Remember last year when former head of the Securities and Exchange Commission Mary Schapiro pushed for further regulation of money market funds? The most controversial aspect of the proposed regulations was changing the fixed $1 per share net asset value, or NAV, to a floating NAV that would reflect the actual value of the fund.
As you probably know, the fixed NAV is one of the defining features of money market funds.
That plan stalled last summer, but the push for further regulation from the Securities and Exchange Commission, or SEC, didn't end. In the interim, many money market fund sponsors have voluntarily moved toward more daily transparency on money market funds -- showing the actual net asset value while maintaining the fixed $1 per share NAV. Huge financial firms such as Goldman Sachs, Fidelity Investments, JPMorgan and BlackRock all began voluntarily disclosing the daily fluctuations in share price earlier this year, according to a January story on CFO.com, "Money-fund disclosure could aid Treasurers."
Money funds were hit with regulations following the financial crisis, but many felt they didn't go far enough to protect investors in case of a run or to prevent the possibility of a run. Now, a new proposal to strengthen money market funds could be coming very soon, according to a Bloomberg story that appeared Wednesday, "SEC money-market fund proposal two months away, Gallagher says."
From the story:
The money-fund industry has said a floating-share price would ruin the funds' appeal. Allowing the share price to vary also would create new tax liabilities for investors, who would have to account for small gains and losses. The SEC has discussed the tax issues with the Internal Revenue Service.
No one wants to face the possibility of losing money in what has always been billed as a stable, liquid account but that's what a fluctuating price could mean. While that sounds alarming, the fluctuations are typically less than 1 cent, according to the Investment Company Institute, the mutual fund industry's trade association.
From the 2011 paper, "Money market funds' 'shadow prices' fluctuate regularly; historical data show limited movement":
The report finds that events large enough to move per-share market values by $0.0050 are extremely rare. The report's economic analysis shows that four factors likely to change a fund's market value are falling or rising interest rates, a portfolio's dollar-weighted average maturity, investors selling or purchasing shares, and a credit event, such as a ratings upgrade or downgrade or a default, affecting a security in the fund's portfolio.
For many large entities such as endowments, corporations or institutions that use money market funds for daily short-term cash needs, the difference between $1 and half-way to $0.99 can be substantial.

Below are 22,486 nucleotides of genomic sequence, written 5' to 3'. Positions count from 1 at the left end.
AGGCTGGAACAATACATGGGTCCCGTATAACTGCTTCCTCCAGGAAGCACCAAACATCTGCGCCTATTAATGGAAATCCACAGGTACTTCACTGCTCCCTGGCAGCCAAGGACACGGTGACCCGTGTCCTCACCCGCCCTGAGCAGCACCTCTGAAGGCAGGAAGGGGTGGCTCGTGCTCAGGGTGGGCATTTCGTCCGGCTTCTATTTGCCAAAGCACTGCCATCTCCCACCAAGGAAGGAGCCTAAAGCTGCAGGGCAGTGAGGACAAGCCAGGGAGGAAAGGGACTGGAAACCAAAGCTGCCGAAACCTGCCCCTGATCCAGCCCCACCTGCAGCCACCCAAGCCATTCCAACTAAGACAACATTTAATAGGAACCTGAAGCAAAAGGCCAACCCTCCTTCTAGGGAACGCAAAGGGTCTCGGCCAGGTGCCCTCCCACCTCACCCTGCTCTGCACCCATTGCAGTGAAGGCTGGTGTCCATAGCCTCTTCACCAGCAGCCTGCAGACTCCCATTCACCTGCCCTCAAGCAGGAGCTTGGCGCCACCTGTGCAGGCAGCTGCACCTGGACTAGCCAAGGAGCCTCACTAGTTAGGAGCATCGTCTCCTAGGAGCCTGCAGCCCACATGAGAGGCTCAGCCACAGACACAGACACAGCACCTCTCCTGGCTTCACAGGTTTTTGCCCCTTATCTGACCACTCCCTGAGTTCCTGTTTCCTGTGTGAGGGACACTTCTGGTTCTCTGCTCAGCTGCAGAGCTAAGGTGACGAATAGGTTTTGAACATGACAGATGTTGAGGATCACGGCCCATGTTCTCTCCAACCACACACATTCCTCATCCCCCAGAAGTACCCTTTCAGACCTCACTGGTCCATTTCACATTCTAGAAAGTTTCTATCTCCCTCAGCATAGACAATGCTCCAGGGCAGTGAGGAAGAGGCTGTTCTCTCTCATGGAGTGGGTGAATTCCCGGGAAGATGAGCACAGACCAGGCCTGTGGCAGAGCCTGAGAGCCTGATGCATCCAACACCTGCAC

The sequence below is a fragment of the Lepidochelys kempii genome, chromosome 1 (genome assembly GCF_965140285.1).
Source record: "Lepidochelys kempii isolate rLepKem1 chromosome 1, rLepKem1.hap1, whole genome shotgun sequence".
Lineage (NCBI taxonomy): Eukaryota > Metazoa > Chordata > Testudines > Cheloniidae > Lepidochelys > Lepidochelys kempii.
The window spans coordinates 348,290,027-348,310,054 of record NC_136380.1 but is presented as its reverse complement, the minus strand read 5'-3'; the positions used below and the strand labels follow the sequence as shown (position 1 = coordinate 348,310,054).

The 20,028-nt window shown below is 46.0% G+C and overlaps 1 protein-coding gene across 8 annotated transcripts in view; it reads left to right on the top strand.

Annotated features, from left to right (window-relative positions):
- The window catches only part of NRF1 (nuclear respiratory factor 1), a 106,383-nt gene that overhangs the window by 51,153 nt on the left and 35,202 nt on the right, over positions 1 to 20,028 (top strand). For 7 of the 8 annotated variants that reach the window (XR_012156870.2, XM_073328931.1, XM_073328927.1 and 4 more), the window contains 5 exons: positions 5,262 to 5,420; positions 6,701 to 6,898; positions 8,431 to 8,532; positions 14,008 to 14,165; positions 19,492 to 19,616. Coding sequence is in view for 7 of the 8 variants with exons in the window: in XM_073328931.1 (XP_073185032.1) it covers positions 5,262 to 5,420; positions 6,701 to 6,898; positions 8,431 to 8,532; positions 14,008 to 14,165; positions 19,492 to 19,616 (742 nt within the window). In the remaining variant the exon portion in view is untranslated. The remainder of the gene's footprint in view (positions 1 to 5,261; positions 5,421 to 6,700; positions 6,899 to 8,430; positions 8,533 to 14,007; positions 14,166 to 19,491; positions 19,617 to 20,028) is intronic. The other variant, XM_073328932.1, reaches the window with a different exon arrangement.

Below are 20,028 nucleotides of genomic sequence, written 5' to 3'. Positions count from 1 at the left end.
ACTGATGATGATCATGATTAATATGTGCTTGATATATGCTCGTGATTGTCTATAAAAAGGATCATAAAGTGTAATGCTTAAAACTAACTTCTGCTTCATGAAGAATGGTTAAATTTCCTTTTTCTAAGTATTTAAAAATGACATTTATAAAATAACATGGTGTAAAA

"If you make a withdrawal a day later and get back $0.999999, that makes it difficult to many entities who have obligations on their investment parameters," says Tim Cameron, managing director of the Securities Industry and Financial Markets Association's, or SIFMA's, Asset Management Group.
For instance, endowments, municipalities and insurance companies may have restrictions on investing in funds with floating NAV.
So they take their money elsewhere?
Money market funds are important because they not only give small investors higher returns in relative safety, they provide liquidity for businesses through the market for commercial paper. Not only do investors need protection, but global credit markets are at risk from disturbances as well. As in, for instance, the series of events in 2008 when credit markets froze.
"Because we transact in a more global way, the interconnectedness between different funding vehicles makes things more complicated," says Cameron. "If you have a Lehman Brothers going down, if you held Lehman paper in a money market fund like the Reserve Primary Fund did, how do you resolve that without the rest of the market pulling back and freezing up?"
SIFMA and others in the industry proposed instituting short-term redemption restrictions, or gates, and temporary liquidation fees in case of market disturbances.
"In theory, the gating option would be very temporary so that you don't lead to further panic in the marketplace. You would have gates come down for an hour or two hours for the fund to institute a liquidation fee. The liquidation fee would go back into the fund so that people who are left in don't get left holding the bag," says Cameron.
The theory behind instituting a floating net asset value is that if investors are accustomed to seeing the fluctuations, they won't freak out and clamor to get their money all at once. Of course, it's all conjecture at this point -- we'll see what the SEC has to say soon enough.
What do you think? My question is, how does a floating NAV prevent runs? If you have the answer, put it in the comments.
Follow me on Twitter: @SheynaSteiner.
Senior investing reporter Sheyna Steiner is a co-author of "Future Millionaires' Guidebook," an e-book written by Bankrate editors and reporters. It's available at all the major e-book retailers.